The original version of this article, which has been edited here for use in Insights, ran in the summer 2015 edition of Your NY Connection Magazine, a publication of the New York Insurance Association.
It is flattering, is it not, when people are interested in what you do? “Tell me more,” they say, as you glow with pride and satisfaction. “Please give me details.”
With that in mind, insurance companies should be flattered, perhaps very flattered, by the newest regulatory requirement on the way, courtesy of the National Association of Insurance Commissioners (NAIC): the Corporate Governance Annual Disclosure Model Act. In brief, this is how the act will affect insurers: within the next few years, every, or just about every, state will enact a law and regulation that requires domestic insurers to annually file an expansive range of information regarding their corporate governance and senior management practices.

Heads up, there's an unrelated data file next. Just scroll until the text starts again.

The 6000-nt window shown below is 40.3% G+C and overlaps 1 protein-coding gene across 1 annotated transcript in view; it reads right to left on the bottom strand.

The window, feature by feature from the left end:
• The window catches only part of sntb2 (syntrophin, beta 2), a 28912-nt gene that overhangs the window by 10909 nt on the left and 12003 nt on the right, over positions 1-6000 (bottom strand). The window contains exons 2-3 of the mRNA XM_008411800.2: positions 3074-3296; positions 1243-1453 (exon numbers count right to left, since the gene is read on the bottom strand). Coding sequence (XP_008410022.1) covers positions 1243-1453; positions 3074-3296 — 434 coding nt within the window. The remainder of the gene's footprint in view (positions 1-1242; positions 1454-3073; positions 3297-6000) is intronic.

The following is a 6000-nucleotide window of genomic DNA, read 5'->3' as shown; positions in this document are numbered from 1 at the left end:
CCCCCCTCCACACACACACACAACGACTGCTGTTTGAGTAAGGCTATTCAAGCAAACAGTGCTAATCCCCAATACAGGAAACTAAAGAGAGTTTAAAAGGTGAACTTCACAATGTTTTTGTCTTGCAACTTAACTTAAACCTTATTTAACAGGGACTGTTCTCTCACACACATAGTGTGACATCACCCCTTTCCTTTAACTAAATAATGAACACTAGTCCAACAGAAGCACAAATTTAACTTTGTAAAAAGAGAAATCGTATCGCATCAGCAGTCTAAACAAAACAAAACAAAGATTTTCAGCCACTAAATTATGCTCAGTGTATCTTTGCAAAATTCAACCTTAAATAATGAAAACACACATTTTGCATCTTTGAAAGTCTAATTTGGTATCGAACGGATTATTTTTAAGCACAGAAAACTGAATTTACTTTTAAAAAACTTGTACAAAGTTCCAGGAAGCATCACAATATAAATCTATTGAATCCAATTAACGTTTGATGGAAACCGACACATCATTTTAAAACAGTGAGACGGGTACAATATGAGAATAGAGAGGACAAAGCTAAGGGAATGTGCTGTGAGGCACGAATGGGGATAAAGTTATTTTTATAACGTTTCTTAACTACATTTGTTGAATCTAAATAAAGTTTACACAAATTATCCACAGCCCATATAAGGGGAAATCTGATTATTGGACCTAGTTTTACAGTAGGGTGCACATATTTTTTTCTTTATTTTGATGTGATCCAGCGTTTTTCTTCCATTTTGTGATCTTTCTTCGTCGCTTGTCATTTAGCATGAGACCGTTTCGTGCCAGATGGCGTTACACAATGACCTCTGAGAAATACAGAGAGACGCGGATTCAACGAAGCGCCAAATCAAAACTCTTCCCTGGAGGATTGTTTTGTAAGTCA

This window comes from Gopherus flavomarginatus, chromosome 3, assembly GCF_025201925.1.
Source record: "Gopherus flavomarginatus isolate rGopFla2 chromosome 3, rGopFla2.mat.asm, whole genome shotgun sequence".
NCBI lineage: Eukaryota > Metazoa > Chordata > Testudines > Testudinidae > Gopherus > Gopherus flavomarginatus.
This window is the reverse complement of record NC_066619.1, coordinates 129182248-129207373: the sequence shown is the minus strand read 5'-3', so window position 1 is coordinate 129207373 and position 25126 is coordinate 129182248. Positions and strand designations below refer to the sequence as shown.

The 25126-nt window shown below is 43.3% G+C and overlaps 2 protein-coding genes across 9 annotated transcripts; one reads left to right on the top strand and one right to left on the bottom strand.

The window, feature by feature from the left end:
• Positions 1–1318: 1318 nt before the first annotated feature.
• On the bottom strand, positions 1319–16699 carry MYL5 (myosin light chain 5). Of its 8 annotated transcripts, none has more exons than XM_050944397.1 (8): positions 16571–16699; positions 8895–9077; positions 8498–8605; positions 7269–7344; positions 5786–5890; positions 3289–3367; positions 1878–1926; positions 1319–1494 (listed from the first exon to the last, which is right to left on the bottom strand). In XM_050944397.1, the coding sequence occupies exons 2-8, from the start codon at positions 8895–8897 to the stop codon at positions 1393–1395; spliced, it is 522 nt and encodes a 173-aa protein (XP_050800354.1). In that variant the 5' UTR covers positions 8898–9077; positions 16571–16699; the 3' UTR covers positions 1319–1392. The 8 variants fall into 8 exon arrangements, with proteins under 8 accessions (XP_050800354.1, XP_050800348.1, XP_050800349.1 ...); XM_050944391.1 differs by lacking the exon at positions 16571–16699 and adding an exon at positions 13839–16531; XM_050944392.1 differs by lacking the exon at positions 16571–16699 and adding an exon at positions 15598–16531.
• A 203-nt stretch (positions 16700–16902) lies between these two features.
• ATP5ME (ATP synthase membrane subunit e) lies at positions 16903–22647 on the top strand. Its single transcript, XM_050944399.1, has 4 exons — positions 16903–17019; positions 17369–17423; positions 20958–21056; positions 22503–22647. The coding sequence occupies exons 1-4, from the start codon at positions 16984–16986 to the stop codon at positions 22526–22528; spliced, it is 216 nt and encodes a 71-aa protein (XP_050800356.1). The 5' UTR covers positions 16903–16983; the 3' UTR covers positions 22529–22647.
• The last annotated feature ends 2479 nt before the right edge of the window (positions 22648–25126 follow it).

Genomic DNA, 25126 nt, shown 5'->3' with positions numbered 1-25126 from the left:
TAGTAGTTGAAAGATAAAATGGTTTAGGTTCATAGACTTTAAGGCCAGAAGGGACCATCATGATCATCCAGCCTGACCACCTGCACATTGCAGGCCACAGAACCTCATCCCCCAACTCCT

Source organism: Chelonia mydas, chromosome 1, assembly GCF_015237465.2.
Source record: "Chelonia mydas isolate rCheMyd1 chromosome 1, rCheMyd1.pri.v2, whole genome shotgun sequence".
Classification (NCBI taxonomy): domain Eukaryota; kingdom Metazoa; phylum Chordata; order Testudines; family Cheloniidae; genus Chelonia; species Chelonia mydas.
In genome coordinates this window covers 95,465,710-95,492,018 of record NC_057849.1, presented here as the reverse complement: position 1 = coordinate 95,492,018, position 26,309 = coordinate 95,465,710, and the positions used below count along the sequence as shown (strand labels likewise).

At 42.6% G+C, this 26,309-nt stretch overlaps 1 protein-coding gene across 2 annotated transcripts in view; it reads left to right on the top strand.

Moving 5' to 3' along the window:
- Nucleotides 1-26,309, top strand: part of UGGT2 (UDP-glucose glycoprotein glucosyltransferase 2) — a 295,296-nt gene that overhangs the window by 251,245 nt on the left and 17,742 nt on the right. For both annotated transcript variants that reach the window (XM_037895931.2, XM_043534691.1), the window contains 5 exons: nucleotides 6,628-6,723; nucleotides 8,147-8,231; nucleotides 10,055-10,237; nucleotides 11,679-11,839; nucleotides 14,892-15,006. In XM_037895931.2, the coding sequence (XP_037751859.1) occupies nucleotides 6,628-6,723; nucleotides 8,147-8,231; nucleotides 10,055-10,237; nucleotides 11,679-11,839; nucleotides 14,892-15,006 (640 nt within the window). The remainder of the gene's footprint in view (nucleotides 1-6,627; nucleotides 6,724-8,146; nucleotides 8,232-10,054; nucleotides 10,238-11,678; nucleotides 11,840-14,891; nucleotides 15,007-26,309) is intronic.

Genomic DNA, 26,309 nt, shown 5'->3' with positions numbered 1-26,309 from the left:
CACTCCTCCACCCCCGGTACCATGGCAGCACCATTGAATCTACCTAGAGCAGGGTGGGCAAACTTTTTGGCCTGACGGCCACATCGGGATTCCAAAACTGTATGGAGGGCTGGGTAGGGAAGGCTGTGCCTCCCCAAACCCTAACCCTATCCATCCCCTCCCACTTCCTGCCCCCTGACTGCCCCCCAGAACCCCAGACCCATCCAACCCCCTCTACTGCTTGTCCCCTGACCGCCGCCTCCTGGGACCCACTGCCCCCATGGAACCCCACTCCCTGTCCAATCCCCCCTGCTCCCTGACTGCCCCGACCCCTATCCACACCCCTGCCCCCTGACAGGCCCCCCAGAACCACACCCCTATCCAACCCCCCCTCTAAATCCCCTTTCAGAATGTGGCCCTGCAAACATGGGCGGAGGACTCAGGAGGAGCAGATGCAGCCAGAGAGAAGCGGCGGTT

What follows are details regarding the what, why, how, and when of this imminent regulatory requirement.
What Should Companies Expect?
What will be required, as mentioned, is an annual filing, called a corporate governance annual disclosure, or CGAD for those acronym lovers out there. (You know who you are.) Through this CGAD, insurers will need to describe their corporate governance practices and procedures at a fairly detailed level by responding to a set of inquiries and provisions contained in the model regulation. Here is a partial list of what an insurer will be asked to disclose: